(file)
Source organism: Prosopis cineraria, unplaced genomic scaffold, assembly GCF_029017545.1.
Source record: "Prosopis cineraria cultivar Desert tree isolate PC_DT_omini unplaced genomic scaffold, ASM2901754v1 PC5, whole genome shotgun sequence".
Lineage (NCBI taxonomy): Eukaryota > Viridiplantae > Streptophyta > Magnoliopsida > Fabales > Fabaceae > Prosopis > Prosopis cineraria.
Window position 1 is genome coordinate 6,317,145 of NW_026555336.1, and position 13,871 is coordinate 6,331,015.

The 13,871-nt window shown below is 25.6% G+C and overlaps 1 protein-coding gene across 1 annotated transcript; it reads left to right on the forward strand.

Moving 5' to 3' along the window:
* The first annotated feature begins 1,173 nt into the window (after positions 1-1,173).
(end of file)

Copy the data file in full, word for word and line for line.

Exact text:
Source organism: Prosopis cineraria, unplaced genomic scaffold, assembly GCF_029017545.1.
Source record: "Prosopis cineraria cultivar Desert tree isolate PC_DT_omini unplaced genomic scaffold, ASM2901754v1 PC5, whole genome shotgun sequence".
Lineage (NCBI taxonomy): Eukaryota > Viridiplantae > Streptophyta > Magnoliopsida > Fabales > Fabaceae > Prosopis > Prosopis cineraria.
Window position 1 is genome coordinate 6,317,145 of NW_026555336.1, and position 13,871 is coordinate 6,331,015.

The 13,871-nt window shown below is 25.6% G+C and overlaps 1 protein-coding gene across 1 annotated transcript; it reads left to right on the forward strand.

Moving 5' to 3' along the window:
* The first annotated feature begins 1,173 nt into the window (after positions 1-1,173).